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No, hormonal contraceptives don’t ‘kill’ egg cells, and birth control not only for married people who don’t want more kids

“If you are a single lady, please hear me loud and clear stop taking tablets or injection to prevent pregnancy,” begins a message posted several times on Facebook, particularly in Nigeria, in late September 2020. “When you are still dating, how could you involve yourself in family planning when you are still single?”

Contraception, the message claims, is “made only for the married couples who are no longer interested in having more kids” – and causes infertility. Most versions of the message show a blister pack of Postinor 2, the brand name of an emergency hormonal contraception pill whose active ingredient is  levonorgestrel

“Some ladies always take injection that last 6months or 1yr. One thing you don't know about these drugs is that they are only made to kill your eggs and immobilize your hormones,” the message reads.

“Ladies, protect your eggs, protect your womb and protect your fetus,” it ends. It’s been viewed more than 400,000 times so far.

Female ovaries produce egg cells, known as ova or oocytes. Do hormonal contraceptives cause infertility by killing these eggs? We checked. 



Hormonal contraceptive pills and injectables


The message refers to three types of hormonal contraceptive: the daily contraceptive, the emergency contraceptive and the injectable contraceptive.

The combined oral contraceptive pill, known simply as the pill, is taken daily and stops ovulation – the release of a mature egg from the ovary – by stimulating production of the hormones oestrogen and progesterone. These hormones also thicken the mucus of the womb, making it harder for sperm to penetrate, and thin the womb’s lining, making it harder for an egg to successfully implant.  When taken properly, the pill is over 99% effective at preventing pregnancy. 

Levorongestral is an emergency contraceptive effective when taken within 72 hours of unprotected sex. It prevents a fertilised egg from implanting in the uterus. 

Injectable contraceptives include Noristerat, Depo Provera and Sayana Press. They release progesterone into the bloodstream, preventing ovulation and thinning the lining of the uterus. 

Injectables can be effective for eight to 13 weeks, depending on the type used. They can also cause changes to periods and temporarily stop them altogether. 

But do these contraceptives cause infertility?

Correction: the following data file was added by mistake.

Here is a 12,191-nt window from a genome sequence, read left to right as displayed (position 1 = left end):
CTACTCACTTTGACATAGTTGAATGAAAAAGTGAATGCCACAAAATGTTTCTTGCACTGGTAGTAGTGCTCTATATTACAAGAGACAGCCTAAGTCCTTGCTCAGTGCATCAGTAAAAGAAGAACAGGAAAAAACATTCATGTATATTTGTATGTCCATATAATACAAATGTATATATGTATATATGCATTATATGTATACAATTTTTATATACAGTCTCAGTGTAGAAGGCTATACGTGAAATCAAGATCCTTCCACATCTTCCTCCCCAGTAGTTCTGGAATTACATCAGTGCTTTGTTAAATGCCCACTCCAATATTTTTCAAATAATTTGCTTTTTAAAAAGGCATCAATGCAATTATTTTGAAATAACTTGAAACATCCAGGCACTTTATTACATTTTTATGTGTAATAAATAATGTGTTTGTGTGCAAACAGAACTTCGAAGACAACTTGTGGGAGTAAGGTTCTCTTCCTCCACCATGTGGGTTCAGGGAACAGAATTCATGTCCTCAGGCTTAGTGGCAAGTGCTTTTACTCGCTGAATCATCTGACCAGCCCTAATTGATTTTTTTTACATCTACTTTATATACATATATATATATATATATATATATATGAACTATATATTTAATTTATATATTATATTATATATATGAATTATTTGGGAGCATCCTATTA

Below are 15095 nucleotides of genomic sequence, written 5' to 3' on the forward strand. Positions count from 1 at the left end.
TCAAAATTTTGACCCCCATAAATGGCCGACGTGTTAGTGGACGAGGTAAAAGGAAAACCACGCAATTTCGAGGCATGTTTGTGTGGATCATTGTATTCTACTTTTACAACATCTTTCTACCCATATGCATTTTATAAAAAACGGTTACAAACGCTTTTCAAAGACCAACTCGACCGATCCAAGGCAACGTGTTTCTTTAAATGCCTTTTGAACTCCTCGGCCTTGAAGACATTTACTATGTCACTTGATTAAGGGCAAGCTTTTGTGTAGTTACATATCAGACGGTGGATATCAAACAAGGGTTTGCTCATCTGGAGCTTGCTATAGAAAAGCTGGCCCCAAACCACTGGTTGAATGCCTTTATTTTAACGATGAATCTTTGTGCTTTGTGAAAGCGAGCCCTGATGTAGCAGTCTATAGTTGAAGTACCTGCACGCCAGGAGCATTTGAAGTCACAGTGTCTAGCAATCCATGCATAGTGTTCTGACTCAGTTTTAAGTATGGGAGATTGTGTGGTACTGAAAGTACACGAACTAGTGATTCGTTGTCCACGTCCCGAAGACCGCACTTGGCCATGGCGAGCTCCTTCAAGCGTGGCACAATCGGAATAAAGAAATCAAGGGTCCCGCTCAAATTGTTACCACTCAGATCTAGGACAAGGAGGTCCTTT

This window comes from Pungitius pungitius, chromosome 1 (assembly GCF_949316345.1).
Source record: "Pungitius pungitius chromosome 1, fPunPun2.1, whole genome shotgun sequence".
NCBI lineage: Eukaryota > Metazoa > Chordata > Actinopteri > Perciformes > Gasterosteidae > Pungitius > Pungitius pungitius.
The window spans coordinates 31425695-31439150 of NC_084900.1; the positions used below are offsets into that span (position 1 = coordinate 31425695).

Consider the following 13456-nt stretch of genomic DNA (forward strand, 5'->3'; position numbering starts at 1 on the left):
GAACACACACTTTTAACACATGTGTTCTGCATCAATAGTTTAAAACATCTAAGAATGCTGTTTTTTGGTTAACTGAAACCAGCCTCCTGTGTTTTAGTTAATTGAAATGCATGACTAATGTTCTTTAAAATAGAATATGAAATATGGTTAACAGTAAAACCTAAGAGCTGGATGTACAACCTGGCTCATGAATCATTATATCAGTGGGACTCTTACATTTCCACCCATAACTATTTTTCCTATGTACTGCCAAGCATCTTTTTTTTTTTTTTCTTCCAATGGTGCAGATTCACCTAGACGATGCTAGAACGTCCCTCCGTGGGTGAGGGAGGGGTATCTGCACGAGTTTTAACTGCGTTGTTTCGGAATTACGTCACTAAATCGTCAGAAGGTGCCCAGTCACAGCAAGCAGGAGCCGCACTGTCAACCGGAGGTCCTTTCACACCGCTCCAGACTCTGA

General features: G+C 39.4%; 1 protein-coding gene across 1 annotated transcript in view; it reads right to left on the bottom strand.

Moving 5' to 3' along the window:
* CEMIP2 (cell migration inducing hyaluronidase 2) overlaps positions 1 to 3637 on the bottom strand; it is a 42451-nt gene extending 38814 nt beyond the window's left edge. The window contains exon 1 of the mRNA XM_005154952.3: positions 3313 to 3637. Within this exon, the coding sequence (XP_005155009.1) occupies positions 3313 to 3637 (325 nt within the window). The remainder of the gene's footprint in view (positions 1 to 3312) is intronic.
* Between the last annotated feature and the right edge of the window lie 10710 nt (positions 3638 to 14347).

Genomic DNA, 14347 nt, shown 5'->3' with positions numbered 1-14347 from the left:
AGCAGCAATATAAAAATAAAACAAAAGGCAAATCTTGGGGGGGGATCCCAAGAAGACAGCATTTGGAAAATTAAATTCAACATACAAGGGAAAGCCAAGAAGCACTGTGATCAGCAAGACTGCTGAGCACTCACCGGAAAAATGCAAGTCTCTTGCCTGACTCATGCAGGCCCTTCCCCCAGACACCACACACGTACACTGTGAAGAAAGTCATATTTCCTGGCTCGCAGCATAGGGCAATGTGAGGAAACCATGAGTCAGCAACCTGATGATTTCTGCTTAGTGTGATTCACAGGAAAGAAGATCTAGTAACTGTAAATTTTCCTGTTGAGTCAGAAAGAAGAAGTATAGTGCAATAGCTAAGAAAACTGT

Most women become pregnant after stopping hormonal contraceptives


Hormonal contraceptives prevent ovulation, but they do not kill egg cells in the ovaries. 

A 2018 meta-analysis – an analysis of results published in several research papers – assessed the fertility of women after they had stopped using contraception. It looked at 22 studies involving a total of 14,884 women. Some of these women had stopped using hormonal contraception, and others no longer used non-hormonal, mechanical methods such as condoms and the copper intrauterine device

Out of the 14,884 women in the study, an average of 83.1% became pregnant within 12 months after they stopped using contraception. The study reported slightly lower rates of pregnancy among women who had used hormonal instead of mechanical contraception, but did not find this difference to be statistically significant. 

“This difference may be due to the fact that hormonal contraceptives commonly take months to clear from the body which results in temporary delay in resumption of pregnancy for months,” the researchers concluded

Another study endorsed by the US Food and Drug Administration found that 114 out of 188 women who had stopped injectable contraceptives became pregnant. It concluded: “The median time to conception for those who do conceive is 10 months following the last injection with a range of four to 31 months, and is unrelated to the duration of use.” 

Other studies and sources have repeatedly shown that while there is a delay in return to fertility, most women who stop using hormonal contraceptives do eventually get pregnant. 

Hormonal contraceptives have not been found to cause infertility. The contraceptives are not designed to “kill” egg cells – instead, they temporarily halt ovulation. Most users are able to conceive normally a few months after they stop using these contraceptives. – Naledi Mashishi




 

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